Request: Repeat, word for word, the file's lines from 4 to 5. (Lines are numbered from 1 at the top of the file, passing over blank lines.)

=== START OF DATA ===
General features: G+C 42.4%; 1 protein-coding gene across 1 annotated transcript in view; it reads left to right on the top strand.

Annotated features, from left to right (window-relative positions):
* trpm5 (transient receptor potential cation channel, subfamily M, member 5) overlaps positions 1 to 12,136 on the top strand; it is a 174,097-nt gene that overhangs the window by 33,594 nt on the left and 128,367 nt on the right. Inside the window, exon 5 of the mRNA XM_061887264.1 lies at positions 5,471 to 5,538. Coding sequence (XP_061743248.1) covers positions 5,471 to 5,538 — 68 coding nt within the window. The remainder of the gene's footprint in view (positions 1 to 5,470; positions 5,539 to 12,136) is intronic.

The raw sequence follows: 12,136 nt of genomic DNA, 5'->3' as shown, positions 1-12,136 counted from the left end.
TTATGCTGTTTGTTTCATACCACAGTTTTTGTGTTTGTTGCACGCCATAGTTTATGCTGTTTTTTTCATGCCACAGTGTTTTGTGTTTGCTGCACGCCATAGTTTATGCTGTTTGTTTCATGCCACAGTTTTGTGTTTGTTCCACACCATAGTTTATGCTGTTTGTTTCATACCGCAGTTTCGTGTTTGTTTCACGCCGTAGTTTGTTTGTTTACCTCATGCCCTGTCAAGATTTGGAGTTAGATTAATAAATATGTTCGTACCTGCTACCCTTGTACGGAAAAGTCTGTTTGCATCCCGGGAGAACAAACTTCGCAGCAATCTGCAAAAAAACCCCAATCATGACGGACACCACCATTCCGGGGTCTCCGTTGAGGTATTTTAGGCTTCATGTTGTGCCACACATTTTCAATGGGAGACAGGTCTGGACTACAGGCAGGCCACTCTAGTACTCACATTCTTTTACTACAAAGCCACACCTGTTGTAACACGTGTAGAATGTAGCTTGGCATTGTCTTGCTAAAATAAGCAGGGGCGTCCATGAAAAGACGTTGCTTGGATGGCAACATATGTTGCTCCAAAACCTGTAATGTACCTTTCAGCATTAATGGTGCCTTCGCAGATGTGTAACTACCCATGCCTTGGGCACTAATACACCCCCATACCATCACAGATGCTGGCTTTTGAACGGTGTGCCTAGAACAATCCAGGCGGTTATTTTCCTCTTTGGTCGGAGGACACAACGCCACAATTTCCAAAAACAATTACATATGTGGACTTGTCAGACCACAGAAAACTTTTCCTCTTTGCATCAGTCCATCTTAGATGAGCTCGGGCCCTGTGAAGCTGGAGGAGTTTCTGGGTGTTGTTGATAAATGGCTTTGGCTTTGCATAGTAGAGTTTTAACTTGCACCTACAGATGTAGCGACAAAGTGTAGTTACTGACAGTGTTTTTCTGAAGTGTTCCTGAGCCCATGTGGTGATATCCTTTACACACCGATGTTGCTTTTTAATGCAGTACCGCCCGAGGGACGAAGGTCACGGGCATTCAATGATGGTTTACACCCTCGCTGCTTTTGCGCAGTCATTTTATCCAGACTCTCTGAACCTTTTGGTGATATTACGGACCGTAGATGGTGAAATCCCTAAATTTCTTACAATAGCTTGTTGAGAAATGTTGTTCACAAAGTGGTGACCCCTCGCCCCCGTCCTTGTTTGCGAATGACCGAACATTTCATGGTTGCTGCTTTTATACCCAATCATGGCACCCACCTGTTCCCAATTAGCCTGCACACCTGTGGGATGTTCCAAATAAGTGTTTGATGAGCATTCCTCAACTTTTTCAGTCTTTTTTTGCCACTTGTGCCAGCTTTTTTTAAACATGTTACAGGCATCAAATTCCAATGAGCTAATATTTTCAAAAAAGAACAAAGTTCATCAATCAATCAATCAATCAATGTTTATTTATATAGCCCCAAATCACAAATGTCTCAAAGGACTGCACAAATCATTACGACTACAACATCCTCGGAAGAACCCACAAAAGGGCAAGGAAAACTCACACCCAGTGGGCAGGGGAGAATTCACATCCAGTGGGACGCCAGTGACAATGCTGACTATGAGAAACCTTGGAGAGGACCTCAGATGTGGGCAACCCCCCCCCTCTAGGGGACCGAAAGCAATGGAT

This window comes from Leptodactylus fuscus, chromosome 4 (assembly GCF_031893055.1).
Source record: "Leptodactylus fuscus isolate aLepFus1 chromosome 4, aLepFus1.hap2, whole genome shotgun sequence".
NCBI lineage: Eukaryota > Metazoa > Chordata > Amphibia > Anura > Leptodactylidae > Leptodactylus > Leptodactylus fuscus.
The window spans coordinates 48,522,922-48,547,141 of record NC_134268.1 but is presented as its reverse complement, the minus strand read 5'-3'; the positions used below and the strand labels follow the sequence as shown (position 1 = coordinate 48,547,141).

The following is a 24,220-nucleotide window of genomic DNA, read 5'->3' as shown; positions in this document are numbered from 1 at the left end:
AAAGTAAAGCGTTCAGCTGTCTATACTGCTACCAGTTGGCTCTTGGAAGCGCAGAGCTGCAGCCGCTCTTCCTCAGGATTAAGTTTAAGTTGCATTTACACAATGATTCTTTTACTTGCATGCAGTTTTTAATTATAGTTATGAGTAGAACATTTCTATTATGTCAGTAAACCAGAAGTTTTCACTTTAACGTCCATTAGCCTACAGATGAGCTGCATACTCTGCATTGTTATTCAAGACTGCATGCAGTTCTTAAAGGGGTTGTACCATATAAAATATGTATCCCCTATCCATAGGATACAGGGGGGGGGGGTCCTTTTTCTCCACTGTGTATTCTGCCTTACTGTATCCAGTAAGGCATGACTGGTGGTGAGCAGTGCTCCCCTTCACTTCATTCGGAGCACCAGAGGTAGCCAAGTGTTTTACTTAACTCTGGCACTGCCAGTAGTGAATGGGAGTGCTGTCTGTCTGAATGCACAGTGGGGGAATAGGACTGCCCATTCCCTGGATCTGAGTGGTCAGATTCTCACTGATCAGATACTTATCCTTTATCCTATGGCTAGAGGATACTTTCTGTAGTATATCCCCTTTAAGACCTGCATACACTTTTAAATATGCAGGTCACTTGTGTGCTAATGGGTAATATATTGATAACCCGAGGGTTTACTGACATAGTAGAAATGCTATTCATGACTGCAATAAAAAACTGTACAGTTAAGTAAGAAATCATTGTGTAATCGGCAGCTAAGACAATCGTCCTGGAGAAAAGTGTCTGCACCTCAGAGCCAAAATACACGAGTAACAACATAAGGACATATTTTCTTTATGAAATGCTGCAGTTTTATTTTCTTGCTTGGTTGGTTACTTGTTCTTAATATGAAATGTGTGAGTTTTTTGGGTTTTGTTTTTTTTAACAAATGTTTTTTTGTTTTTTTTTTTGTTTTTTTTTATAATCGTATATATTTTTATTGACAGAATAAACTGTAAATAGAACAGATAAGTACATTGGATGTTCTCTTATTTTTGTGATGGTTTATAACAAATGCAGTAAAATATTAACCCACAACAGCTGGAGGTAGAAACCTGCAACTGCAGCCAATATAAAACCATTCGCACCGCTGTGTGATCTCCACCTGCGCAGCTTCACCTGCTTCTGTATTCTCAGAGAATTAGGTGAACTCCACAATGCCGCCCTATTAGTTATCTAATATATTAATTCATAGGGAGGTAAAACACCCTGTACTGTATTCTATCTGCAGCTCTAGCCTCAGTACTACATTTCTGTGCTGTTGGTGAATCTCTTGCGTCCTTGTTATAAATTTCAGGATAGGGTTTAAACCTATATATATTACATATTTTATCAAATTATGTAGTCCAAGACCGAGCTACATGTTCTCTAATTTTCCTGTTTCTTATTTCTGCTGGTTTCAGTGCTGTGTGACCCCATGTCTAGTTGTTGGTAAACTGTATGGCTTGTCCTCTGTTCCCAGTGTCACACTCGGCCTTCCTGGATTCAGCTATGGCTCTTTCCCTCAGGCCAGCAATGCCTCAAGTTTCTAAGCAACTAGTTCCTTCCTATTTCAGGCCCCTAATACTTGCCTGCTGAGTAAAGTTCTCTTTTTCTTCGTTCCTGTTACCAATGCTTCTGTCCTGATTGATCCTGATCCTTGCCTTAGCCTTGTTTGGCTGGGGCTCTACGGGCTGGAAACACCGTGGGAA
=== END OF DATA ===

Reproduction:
The raw sequence follows: 12,136 nt of genomic DNA, 5'->3' as shown, positions 1-12,136 counted from the left end.
TTATGCTGTTTGTTTCATACCACAGTTTTTGTGTTTGTTGCACGCCATAGTTTATGCTGTTTTTTTCATGCCACAGTGTTTTGTGTTTGCTGCACGCCATAGTTTATGCTGTTTGTTTCATGCCACAGTTTTGTGTTTGTTCCACACCATAGTTTATGCTGTTTGTTTCATACCGCAGTTTCGTGTTTGTTTCACGCCGTAGTTTGTTTGTTTACCTCATGCCCTGTCAAGATTTGGAGTTAGATTAATAAATATGTTCGTACCTGCTACCCTTGTACGGAAAAGTCTGTTTGCATCCCGGGAGAACAAACTTCGCAGCAATCTGCAAAAAAACCCCAATCATGACGGACACCACCATTCCGGGGTCTCCGTTGAGGTATTTTAGGCTTCATGTTGTGCCACACATTTTCAATGGGAGACAGGTCTGGACTACAGGCAGGCCACTCTAGTACTCACATTCTTTTACTACAAAGCCACACCTGTTGTAACACGTGTAGAATGTAGCTTGGCATTGTCTTGCTAAAATAAGCAGGGGCGTCCATGAAAAGACGTTGCTTGGATGGCAACATATGTTGCTCCAAAACCTGTAATGTACCTTTCAGCATTAATGGTGCCTTCGCAGATGTGTAACTACCCATGCCTTGGGCACTAATACACCCCCATACCATCACAGATGCTGGCTTTTGAACGGTGTGCCTAGAACAATCCAGGCGGTTATTTTCCTCTTTGGTCGGAGGACACAACGCCACAATTTCCAAAAACAATTACATATGTGGACTTGTCAGACCACAGAAAACTTTTCCTCTTTGCATCAGTCCATCTTAGATGAGCTCGGGCCCTGTGAAGCTGGAGGAGTTTCTGGGTGTTGTTGATAAATGGCTTTGGCTTTGCATAGTAGAGTTTTAACTTGCACCTACAGATGTAGCGACAAAGTGTAGTTACTGACAGTGTTTTTCTGAAGTGTTCCTGAGCCCATGTGGTGATATCCTTTACACACCGATGTTGCTTTTTAATGCAGTACCGCCCGAGGGACGAAGGTCACGGGCATTCAATGATGGTTTACACCCTCGCTGCTTTTGCGCAGTCATTTTATCCAGACTCTCTGAACCTTTTGGTGATATTACGGACCGTAGATGGTGAAATCCCTAAATTTCTTACAATAGCTTGTTGAGAAATGTTGTTCACAAAGTGGTGACCCCTCGCCCCCGTCCTTGTTTGCGAATGACCGAACATTTCATGGTTGCTGCTTTTATACCCAATCATGGCACCCACCTGTTCCCAATTAGCCTGCACACCTGTGGGATGTTCCAAATAAGTGTTTGATGAGCATTCCTCAACTTTTTCAGTCTTTTTTTGCCACTTGTGCCAGCTTTTTTTAAACATGTTACAGGCATCAAATTCCAATGAGCTAATATTTTCAAAAAAGAACAAAGTTCATCAATCAATCAATCAATCAATGTTTATTTATATAGCCCCAAATCACAAATGTCTCAAAGGACTGCACAAATCATTACGACTACAACATCCTCGGAAGAACCCACAAAAGGGCAAGGAAAACTCACACCCAGTGGGCAGGGGAGAATTCACATCCAGTGGGACGCCAGTGACAATGCTGACTATGAGAAACCTTGGAGAGGACCTCAGATGTGGGCAACCCCCCCCCTCTAGGGGACCGAAAGCAATGGAT